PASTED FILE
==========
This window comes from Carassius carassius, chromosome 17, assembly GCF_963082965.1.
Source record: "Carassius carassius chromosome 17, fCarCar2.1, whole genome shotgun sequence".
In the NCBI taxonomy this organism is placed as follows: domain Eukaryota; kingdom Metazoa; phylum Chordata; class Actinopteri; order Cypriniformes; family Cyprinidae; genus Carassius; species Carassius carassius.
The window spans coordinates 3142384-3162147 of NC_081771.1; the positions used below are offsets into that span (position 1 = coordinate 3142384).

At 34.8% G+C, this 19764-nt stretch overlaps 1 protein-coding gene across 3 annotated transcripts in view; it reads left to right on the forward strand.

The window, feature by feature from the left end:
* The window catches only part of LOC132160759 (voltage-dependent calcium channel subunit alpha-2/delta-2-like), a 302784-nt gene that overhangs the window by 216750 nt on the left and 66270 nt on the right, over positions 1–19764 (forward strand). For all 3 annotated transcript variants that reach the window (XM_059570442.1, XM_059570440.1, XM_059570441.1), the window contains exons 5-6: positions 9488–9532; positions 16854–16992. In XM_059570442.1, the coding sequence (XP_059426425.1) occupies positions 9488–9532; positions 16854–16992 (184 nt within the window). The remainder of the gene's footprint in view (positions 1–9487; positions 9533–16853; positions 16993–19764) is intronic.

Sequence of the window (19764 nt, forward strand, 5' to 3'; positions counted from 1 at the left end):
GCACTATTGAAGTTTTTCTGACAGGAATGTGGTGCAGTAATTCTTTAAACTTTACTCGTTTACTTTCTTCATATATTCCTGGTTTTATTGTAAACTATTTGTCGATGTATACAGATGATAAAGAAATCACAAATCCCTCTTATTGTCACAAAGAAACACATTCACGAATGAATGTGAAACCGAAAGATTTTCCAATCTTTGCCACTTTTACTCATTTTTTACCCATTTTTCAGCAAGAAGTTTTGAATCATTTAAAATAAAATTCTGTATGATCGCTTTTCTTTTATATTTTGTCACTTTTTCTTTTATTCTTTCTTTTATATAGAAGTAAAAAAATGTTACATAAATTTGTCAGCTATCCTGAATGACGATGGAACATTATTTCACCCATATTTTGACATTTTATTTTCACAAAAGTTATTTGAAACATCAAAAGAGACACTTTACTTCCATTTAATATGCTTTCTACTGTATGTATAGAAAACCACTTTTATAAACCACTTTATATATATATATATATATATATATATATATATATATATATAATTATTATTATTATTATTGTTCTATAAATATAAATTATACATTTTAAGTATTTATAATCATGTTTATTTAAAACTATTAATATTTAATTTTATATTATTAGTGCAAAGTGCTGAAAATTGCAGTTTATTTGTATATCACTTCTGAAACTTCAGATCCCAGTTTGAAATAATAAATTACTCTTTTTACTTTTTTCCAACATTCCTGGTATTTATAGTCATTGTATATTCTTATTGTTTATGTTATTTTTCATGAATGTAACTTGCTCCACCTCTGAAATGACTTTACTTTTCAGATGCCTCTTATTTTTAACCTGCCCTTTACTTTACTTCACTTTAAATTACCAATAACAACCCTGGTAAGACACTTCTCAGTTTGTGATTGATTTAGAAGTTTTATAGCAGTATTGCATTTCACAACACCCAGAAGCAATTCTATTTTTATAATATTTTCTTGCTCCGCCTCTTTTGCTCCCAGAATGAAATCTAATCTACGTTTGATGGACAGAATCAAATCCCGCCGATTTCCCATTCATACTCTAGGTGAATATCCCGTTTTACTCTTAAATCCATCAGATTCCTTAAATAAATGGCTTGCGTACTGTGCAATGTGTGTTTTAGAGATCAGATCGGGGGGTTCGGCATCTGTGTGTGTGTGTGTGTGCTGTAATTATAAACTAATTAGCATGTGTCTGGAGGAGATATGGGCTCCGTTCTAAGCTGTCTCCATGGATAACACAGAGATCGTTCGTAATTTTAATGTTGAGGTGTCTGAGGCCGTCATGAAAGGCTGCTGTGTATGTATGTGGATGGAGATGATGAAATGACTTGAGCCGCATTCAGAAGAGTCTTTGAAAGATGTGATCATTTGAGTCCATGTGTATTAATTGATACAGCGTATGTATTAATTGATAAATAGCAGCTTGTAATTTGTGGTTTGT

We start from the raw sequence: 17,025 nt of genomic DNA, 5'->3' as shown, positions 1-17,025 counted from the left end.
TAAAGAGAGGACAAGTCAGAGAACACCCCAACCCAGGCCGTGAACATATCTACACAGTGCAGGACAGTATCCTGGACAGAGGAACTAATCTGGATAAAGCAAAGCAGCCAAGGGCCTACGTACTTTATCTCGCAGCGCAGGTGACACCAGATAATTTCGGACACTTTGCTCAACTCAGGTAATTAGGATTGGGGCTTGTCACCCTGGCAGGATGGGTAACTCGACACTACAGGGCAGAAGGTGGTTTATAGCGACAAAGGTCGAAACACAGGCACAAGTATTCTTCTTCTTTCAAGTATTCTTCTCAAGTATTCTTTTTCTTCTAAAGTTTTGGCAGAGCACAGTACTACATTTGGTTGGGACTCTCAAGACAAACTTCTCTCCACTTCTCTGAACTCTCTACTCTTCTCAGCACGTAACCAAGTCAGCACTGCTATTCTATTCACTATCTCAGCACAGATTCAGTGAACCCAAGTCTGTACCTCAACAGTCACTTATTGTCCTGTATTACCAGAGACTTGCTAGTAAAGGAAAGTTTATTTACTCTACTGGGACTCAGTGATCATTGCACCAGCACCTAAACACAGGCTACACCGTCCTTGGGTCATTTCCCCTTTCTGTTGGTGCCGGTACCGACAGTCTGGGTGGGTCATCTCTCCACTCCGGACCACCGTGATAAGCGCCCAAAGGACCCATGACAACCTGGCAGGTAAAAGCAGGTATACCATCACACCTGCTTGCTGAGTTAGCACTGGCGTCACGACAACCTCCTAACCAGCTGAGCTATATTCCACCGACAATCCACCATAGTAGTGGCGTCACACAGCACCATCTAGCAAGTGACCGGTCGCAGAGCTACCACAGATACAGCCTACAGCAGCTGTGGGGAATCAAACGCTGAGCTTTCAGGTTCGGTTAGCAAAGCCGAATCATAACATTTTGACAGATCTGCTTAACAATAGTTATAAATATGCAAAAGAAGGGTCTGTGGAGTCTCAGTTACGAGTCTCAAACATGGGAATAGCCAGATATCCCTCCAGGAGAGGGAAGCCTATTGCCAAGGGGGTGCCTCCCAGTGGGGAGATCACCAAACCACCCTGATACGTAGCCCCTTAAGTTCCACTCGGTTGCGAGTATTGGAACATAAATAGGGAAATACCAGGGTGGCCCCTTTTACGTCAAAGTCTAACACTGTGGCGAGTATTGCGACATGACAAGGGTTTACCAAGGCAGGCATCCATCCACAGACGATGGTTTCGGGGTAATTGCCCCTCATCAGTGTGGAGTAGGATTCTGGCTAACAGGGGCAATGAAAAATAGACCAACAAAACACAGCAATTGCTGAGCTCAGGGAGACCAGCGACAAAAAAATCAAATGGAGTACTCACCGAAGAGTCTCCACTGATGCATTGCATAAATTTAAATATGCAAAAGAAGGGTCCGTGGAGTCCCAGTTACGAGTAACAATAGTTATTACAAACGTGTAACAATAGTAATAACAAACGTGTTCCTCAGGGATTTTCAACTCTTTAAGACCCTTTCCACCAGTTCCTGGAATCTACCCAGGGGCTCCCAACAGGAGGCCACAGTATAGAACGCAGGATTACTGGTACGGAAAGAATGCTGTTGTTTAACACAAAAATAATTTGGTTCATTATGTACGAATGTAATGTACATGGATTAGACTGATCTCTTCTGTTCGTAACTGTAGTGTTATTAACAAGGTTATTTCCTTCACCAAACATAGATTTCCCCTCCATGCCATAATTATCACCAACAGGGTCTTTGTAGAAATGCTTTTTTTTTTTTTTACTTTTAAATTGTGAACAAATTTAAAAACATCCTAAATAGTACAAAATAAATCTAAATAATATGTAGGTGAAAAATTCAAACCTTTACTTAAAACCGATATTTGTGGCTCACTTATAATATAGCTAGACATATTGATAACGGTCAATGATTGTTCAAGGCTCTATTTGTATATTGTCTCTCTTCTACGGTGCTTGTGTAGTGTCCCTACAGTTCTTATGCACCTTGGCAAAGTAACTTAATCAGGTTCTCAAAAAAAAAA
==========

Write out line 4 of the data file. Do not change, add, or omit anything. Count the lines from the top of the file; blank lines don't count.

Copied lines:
The window spans coordinates 3142384-3162147 of NC_081771.1; the positions used below are offsets into that span (position 1 = coordinate 3142384).